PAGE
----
Image Credits: Tomohiro Ohsumi / Getty Images
Paytm said on Monday it has raised $1 billion in a new financing round as the Noida-headquartered firm, which once dominated the local mobile payments market, attempts to fight back giants Google, Walmart’s PhonePe, and Facebook.
The company said the new financing round, dubbed Series G, was led by U.S. asset manager T. Rowe Price. Existing investors Ant Financial (contributed $400 million), SoftBank Vision Fund (contributed $200 million), and Discovery Capital also participated in the round, which valued the company at about $16 billion — higher than any other local startup and some of the high-profile Asian startups such as Grab and Gojek.
Paytm mobile wallet enables users to transfer money to each other, pay for food delivery and clear utility bills, buy train and movie tickets as well as secure small loans. One97 Communications, which operates Paytm, has raised more than $3.3 billion to date.
Paytm founder and chief executive Vijay Shekhar Sharma (pictured above) said the firm will use the fresh capital to court merchants as the company looks to expand its presence among small and medium-sized businesses. The company will also work on expanding its financial offerings such as lending and insurance. Paytm, which also offers its mobile wallet service in Japan, has amassed 15 million merchants, most of whom have come online in recent years, in India, he said.
“This new investment by our current and new investors is a reaffirmation of our commitment to serve Indians with new-age financial services,” he said.
The big buck comes as India turns into the newest payments battleground for major global giants Google, Walmart, and Facebook. According to Credit Suisse, the digital payments market in India will be worth $1 trillion in the next four years, up from about $200 billion currently.
According to industry estimates, more than 100 million people in India today use mobile payments services. Paytm, which led the local market in peer-to-peer mobile payments two years ago, saw its daily usage skyrocket after New Delhi invalidated much of the cash in circulation in the country in late 2016. (Other local mobile wallet services such MobiKwik and Freecharge also reported growth during the period.)
At a company party in late 2016, Sharma told ecstatic employees that “nobody can beat Paytm. India finally has its own technology giant.” But in the following months, a score of companies including Amazon, Google, and Samsung entered the payments market in India, leveraging an open payments infrastructure called UPI (Unified Payments Interface) built by a coalition of banks — and backed by the government.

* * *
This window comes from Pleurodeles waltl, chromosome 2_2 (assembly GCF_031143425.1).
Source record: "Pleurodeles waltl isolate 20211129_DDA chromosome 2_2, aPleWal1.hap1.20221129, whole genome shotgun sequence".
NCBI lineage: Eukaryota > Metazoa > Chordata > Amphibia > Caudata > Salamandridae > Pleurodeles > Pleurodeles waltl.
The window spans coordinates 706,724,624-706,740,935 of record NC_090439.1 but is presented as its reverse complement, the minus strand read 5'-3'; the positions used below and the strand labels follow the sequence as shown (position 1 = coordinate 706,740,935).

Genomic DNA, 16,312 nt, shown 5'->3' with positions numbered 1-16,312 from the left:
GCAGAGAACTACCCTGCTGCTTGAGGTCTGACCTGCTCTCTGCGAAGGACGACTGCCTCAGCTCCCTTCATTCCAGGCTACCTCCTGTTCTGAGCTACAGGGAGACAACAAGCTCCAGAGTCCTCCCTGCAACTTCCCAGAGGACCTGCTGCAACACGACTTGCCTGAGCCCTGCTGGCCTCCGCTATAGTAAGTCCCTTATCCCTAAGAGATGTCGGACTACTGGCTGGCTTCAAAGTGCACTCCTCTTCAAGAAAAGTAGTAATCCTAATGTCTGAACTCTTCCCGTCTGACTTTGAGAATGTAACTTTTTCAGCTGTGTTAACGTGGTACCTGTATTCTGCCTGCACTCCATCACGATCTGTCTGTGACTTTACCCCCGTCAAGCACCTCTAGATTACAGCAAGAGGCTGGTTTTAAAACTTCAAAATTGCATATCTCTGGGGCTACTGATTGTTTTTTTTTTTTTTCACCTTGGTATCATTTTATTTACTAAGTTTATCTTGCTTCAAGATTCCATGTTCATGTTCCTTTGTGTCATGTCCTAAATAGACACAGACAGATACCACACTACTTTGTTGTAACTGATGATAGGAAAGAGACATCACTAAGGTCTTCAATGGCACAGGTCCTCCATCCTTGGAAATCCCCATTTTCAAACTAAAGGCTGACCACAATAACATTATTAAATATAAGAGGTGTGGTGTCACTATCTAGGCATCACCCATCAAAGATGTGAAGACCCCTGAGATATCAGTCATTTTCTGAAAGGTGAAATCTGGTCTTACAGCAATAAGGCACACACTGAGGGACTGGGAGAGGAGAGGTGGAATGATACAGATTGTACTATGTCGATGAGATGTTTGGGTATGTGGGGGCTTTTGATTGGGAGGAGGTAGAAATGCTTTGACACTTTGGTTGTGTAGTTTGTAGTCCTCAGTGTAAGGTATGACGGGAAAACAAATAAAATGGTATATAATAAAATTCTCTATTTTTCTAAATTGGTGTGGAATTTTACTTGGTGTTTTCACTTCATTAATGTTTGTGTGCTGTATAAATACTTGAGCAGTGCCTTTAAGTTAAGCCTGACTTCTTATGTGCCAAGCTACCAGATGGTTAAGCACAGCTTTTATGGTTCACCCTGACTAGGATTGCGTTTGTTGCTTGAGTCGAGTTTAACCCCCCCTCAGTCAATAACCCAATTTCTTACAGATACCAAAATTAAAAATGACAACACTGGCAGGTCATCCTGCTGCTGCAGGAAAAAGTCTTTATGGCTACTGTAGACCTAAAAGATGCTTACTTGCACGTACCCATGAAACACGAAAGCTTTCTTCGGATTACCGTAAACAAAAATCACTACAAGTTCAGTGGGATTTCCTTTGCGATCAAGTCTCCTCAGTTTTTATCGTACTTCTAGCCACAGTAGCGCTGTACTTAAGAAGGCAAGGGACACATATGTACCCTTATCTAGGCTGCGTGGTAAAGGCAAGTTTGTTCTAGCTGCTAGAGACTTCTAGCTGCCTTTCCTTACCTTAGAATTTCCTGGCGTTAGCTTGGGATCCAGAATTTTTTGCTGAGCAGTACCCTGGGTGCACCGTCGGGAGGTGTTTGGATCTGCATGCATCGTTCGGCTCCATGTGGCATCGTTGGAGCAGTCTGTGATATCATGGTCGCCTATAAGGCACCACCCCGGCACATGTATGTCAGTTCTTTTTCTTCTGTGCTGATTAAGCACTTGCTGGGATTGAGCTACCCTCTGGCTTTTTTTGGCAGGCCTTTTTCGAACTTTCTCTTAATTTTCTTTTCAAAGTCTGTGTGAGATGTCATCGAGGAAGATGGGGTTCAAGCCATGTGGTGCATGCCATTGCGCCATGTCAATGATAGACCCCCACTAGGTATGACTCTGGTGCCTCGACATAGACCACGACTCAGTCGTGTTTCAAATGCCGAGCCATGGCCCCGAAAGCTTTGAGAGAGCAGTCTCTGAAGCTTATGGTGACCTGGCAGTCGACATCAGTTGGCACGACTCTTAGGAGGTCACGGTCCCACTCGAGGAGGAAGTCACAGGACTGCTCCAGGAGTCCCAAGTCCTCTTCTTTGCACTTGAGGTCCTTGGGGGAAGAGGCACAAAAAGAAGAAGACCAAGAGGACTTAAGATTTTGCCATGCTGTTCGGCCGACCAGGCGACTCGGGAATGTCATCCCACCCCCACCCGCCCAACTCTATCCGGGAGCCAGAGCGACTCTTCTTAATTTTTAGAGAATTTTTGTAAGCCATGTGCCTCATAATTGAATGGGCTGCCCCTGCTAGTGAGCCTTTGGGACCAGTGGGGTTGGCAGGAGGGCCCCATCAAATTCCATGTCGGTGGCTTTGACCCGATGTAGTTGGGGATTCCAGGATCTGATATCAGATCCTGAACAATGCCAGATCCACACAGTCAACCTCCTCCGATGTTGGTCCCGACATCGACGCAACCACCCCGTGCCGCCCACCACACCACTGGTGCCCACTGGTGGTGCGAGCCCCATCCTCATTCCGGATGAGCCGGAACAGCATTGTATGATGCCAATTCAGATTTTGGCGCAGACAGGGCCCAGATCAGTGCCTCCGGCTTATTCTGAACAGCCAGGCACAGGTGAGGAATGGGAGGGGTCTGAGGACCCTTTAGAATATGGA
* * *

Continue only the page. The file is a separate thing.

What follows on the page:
National Payments Corporation of India, which oversees UPI infrastructure, revealed earlier this month that UPI had surpassed a 100 million users. In October alone this year, UPI topped a billion transactions.
Google Pay and Flipkart’s PhonePe today lead the peer-to-peer payments, according to industry estimates. Google Pay has amassed over 67 million monthly active users, the company revealed earlier this year. Flipkart’s PhonePe is valued at $10 billion.
Paytm, in the meantime, has focused on expanding to other categories such as e-commerce platform, games, and ticketing business. The company is also aggressively trying to sign up merchants across small cities and towns in India. The company, which is serving merchants in over 2,000 towns and cities in the country, leads the peer-to-merchant market, according to internal slides seen by TechCrunch.
As competition in India increases, so have the expenses for various players. Paytm posted a loss of $549 million in the financial year that ended in March, up from $206 million it reported in loss the year before. PhonePe and Amazon Pay, posted a collective losses that totaled over $500 million in the financial year ending March.
In September, Paytm said that over the next two years it would invest another $2.7 billion in the business. Sharma told TechCrunch in an interview earlier that the company plans to consider filing for its IPO after two to three years. In last six months, he claimed the company has cut its “burn” by more than a third.
Engaging with merchants is one of the few ways a payments firm in the country can currently make profits. At a fintech conference in Bangalore last week, hosted by firm Razorpay, Sajith Sivanandan, Managing Director and Business Head of Google Pay and Next Billion User Initiatives, said current local rules have forced Google Pay to operate without a clear business model.
Answering a question from the audience, he urged the local payments bodies to “find ways for payment players to make money” to ensure every stakeholder had incentives to operate.
If those challenges weren’t enough, WhatsApp, which has amassed more users than any other service in India, is expected to roll out its payments service to all of its 400 million users in the country in the coming weeks.
At the same conference, Abhijit Bose, head of WhatsApp in India, said the Facebook-owned firm believes that India has just begun its payments revolution. At another conference earlier this month, Bose said the company sees massive opportunities in India and hopes to offer a range of financial services to people in the nation over the coming years.
Asked about WhatsApp Pay’s inevitable rollout, Google Pay’s Sivanandan said, “it’s fantastic. Much of the market remains untapped and we need more players.”